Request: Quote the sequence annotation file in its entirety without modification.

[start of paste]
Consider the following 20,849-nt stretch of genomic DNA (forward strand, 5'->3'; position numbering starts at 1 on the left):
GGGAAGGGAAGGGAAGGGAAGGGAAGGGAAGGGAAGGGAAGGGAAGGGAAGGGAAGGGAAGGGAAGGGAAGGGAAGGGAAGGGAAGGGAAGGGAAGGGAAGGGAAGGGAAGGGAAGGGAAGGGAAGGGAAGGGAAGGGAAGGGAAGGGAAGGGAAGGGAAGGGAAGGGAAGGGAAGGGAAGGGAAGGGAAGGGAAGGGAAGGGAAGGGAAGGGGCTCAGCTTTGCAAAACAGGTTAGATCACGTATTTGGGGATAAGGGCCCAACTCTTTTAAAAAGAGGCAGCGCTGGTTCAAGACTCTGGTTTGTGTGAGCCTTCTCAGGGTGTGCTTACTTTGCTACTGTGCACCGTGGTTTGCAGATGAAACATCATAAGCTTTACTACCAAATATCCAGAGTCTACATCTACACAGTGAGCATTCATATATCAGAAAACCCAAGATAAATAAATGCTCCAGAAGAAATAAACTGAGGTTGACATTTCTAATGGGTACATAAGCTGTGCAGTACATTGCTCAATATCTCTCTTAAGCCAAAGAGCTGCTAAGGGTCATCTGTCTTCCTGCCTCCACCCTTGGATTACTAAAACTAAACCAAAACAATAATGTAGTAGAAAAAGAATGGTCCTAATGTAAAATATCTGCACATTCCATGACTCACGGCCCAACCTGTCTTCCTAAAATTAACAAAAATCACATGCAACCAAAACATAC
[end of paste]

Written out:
Consider the following 20,849-nt stretch of genomic DNA (forward strand, 5'->3'; position numbering starts at 1 on the left):
GGGAAGGGAAGGGAAGGGAAGGGAAGGGAAGGGAAGGGAAGGGAAGGGAAGGGAAGGGAAGGGAAGGGAAGGGAAGGGAAGGGAAGGGAAGGGAAGGGAAGGGAAGGGAAGGGAAGGGAAGGGAAGGGAAGGGAAGGGAAGGGAAGGGAAGGGAAGGGAAGGGAAGGGAAGGGAAGGGAAGGGAAGGGAAGGGAAGGGAAGGGAAGGGAAGGGGCTCAGCTTTGCAAAACAGGTTAGATCACGTATTTGGGGATAAGGGCCCAACTCTTTTAAAAAGAGGCAGCGCTGGTTCAAGACTCTGGTTTGTGTGAGCCTTCTCAGGGTGTGCTTACTTTGCTACTGTGCACCGTGGTTTGCAGATGAAACATCATAAGCTTTACTACCAAATATCCAGAGTCTACATCTACACAGTGAGCATTCATATATCAGAAAACCCAAGATAAATAAATGCTCCAGAAGAAATAAACTGAGGTTGACATTTCTAATGGGTACATAAGCTGTGCAGTACATTGCTCAATATCTCTCTTAAGCCAAAGAGCTGCTAAGGGTCATCTGTCTTCCTGCCTCCACCCTTGGATTACTAAAACTAAACCAAAACAATAATGTAGTAGAAAAAGAATGGTCCTAATGTAAAATATCTGCACATTCCATGACTCACGGCCCAACCTGTCTTCCTAAAATTAACAAAAATCACATGCAACCAAAACATAC